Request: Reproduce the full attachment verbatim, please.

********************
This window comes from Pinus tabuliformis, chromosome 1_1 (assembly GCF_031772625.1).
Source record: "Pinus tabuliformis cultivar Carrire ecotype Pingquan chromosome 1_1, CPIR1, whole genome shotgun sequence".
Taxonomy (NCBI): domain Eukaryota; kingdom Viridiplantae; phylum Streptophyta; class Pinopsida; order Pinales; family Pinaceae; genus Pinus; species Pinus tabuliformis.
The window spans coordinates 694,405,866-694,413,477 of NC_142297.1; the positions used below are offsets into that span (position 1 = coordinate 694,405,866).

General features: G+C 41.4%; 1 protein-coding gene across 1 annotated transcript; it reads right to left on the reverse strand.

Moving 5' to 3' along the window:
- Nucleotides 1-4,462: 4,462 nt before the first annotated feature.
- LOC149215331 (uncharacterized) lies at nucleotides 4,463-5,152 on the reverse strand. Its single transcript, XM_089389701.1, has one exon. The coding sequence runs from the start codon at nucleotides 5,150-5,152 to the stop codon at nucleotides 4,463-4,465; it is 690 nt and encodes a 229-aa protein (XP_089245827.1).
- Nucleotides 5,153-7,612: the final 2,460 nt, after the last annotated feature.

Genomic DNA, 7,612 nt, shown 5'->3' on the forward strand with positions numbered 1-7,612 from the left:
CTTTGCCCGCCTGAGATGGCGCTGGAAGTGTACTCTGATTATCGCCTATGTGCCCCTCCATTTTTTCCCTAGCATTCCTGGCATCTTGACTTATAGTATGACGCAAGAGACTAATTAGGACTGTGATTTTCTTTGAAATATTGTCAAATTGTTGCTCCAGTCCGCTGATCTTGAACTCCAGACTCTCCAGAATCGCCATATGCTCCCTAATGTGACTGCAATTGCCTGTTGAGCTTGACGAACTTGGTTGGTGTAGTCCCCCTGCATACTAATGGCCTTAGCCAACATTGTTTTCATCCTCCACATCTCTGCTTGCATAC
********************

This window comes from Pinus tabuliformis, chromosome 1_1 (assembly GCF_031772625.1).
Source record: "Pinus tabuliformis cultivar Carrire ecotype Pingquan chromosome 1_1, CPIR1, whole genome shotgun sequence".
Taxonomy (NCBI): domain Eukaryota; kingdom Viridiplantae; phylum Streptophyta; class Pinopsida; order Pinales; family Pinaceae; genus Pinus; species Pinus tabuliformis.
The window spans coordinates 694,405,866-694,413,477 of NC_142297.1; the positions used below are offsets into that span (position 1 = coordinate 694,405,866).

General features: G+C 41.4%; 1 protein-coding gene across 1 annotated transcript; it reads right to left on the reverse strand.

Moving 5' to 3' along the window:
- Nucleotides 1-4,462: 4,462 nt before the first annotated feature.
- LOC149215331 (uncharacterized) lies at nucleotides 4,463-5,152 on the reverse strand. Its single transcript, XM_089389701.1, has one exon. The coding sequence runs from the start codon at nucleotides 5,150-5,152 to the stop codon at nucleotides 4,463-4,465; it is 690 nt and encodes a 229-aa protein (XP_089245827.1).
- Nucleotides 5,153-7,612: the final 2,460 nt, after the last annotated feature.

Genomic DNA, 7,612 nt, shown 5'->3' on the forward strand with positions numbered 1-7,612 from the left:
CTTTGCCCGCCTGAGATGGCGCTGGAAGTGTACTCTGATTATCGCCTATGTGCCCCTCCATTTTTTCCCTAGCATTCCTGGCATCTTGACTTATAGTATGACGCAAGAGACTAATTAGGACTGTGATTTTCTTTGAAATATTGTCAAATTGTTGCTCCAGTCCGCTGATCTTGAACTCCAGACTCTCCAGAATCGCCATATGCTCCCTAATGTGACTGCAATTGCCTGTTGAGCTTGACGAACTTGGTTGGTGTAGTCCCCCTGCATACTAATGGCCTTAGCCAACATTGTTTTCATCCTCCACATCTCTGCTTGCATAC